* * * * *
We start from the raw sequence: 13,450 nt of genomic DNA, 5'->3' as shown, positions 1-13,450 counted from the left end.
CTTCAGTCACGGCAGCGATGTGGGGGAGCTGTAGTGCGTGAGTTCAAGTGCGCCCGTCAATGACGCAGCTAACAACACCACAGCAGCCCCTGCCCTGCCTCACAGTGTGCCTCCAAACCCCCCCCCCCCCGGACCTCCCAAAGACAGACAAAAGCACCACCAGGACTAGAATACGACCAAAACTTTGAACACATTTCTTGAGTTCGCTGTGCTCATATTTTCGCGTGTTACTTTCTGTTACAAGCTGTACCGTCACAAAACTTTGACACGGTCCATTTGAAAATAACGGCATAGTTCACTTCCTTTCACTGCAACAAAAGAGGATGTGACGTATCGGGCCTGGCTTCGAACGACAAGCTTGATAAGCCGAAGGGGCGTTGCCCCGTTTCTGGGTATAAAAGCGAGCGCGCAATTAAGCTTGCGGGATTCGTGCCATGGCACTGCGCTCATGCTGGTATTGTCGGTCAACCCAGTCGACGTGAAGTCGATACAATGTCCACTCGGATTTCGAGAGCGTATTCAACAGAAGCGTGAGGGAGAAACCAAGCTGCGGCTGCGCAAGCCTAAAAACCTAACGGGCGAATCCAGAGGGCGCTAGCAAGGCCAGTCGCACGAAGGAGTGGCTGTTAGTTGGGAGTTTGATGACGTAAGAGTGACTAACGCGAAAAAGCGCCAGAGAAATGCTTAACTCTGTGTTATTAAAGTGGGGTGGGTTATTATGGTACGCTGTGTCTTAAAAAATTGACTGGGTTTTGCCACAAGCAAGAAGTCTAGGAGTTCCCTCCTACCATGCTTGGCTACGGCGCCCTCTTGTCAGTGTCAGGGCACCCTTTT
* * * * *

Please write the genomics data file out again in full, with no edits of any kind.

We start from the raw sequence: 13,450 nt of genomic DNA, 5'->3' as shown, positions 1-13,450 counted from the left end.
CTTCAGTCACGGCAGCGATGTGGGGGAGCTGTAGTGCGTGAGTTCAAGTGCGCCCGTCAATGACGCAGCTAACAACACCACAGCAGCCCCTGCCCTGCCTCACAGTGTGCCTCCAAACCCCCCCCCCCCCGGACCTCCCAAAGACAGACAAAAGCACCACCAGGACTAGAATACGACCAAAACTTTGAACACATTTCTTGAGTTCGCTGTGCTCATATTTTCGCGTGTTACTTTCTGTTACAAGCTGTACCGTCACAAAACTTTGACACGGTCCATTTGAAAATAACGGCATAGTTCACTTCCTTTCACTGCAACAAAAGAGGATGTGACGTATCGGGCCTGGCTTCGAACGACAAGCTTGATAAGCCGAAGGGGCGTTGCCCCGTTTCTGGGTATAAAAGCGAGCGCGCAATTAAGCTTGCGGGATTCGTGCCATGGCACTGCGCTCATGCTGGTATTGTCGGTCAACCCAGTCGACGTGAAGTCGATACAATGTCCACTCGGATTTCGAGAGCGTATTCAACAGAAGCGTGAGGGAGAAACCAAGCTGCGGCTGCGCAAGCCTAAAAACCTAACGGGCGAATCCAGAGGGCGCTAGCAAGGCCAGTCGCACGAAGGAGTGGCTGTTAGTTGGGAGTTTGATGACGTAAGAGTGACTAACGCGAAAAAGCGCCAGAGAAATGCTTAACTCTGTGTTATTAAAGTGGGGTGGGTTATTATGGTACGCTGTGTCTTAAAAAATTGACTGGGTTTTGCCACAAGCAAGAAGTCTAGGAGTTCCCTCCTACCATGCTTGGCTACGGCGCCCTCTTGTCAGTGTCAGGGCACCCTTTT